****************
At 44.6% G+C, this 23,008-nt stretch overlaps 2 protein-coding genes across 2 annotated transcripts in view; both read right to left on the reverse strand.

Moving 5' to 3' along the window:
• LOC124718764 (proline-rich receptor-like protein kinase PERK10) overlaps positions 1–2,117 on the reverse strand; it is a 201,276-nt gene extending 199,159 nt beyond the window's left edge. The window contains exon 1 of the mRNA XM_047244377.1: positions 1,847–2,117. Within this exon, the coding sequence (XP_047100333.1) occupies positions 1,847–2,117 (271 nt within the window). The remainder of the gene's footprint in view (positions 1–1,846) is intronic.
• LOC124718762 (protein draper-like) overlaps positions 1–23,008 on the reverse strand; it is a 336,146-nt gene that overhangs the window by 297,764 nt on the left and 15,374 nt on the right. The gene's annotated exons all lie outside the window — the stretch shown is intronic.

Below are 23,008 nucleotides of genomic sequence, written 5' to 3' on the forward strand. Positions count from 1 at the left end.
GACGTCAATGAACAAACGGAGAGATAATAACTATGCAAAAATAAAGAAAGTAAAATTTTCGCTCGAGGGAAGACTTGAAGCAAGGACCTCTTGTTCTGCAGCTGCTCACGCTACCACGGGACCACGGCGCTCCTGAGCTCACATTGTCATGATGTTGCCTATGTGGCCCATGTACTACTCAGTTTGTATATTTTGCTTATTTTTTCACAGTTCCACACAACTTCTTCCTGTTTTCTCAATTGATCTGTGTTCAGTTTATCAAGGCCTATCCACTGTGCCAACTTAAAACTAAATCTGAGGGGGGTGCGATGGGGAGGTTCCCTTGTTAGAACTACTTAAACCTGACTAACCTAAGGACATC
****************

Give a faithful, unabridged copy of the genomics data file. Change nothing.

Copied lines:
At 44.6% G+C, this 23,008-nt stretch overlaps 2 protein-coding genes across 2 annotated transcripts in view; both read right to left on the reverse strand.

Moving 5' to 3' along the window:
• LOC124718764 (proline-rich receptor-like protein kinase PERK10) overlaps positions 1–2,117 on the reverse strand; it is a 201,276-nt gene extending 199,159 nt beyond the window's left edge. The window contains exon 1 of the mRNA XM_047244377.1: positions 1,847–2,117. Within this exon, the coding sequence (XP_047100333.1) occupies positions 1,847–2,117 (271 nt within the window). The remainder of the gene's footprint in view (positions 1–1,846) is intronic.
• LOC124718762 (protein draper-like) overlaps positions 1–23,008 on the reverse strand; it is a 336,146-nt gene that overhangs the window by 297,764 nt on the left and 15,374 nt on the right. The gene's annotated exons all lie outside the window — the stretch shown is intronic.

Below are 23,008 nucleotides of genomic sequence, written 5' to 3' on the forward strand. Positions count from 1 at the left end.
GACGTCAATGAACAAACGGAGAGATAATAACTATGCAAAAATAAAGAAAGTAAAATTTTCGCTCGAGGGAAGACTTGAAGCAAGGACCTCTTGTTCTGCAGCTGCTCACGCTACCACGGGACCACGGCGCTCCTGAGCTCACATTGTCATGATGTTGCCTATGTGGCCCATGTACTACTCAGTTTGTATATTTTGCTTATTTTTTCACAGTTCCACACAACTTCTTCCTGTTTTCTCAATTGATCTGTGTTCAGTTTATCAAGGCCTATCCACTGTGCCAACTTAAAACTAAATCTGAGGGGGGTGCGATGGGGAGGTTCCCTTGTTAGAACTACTTAAACCTGACTAACCTAAGGACATC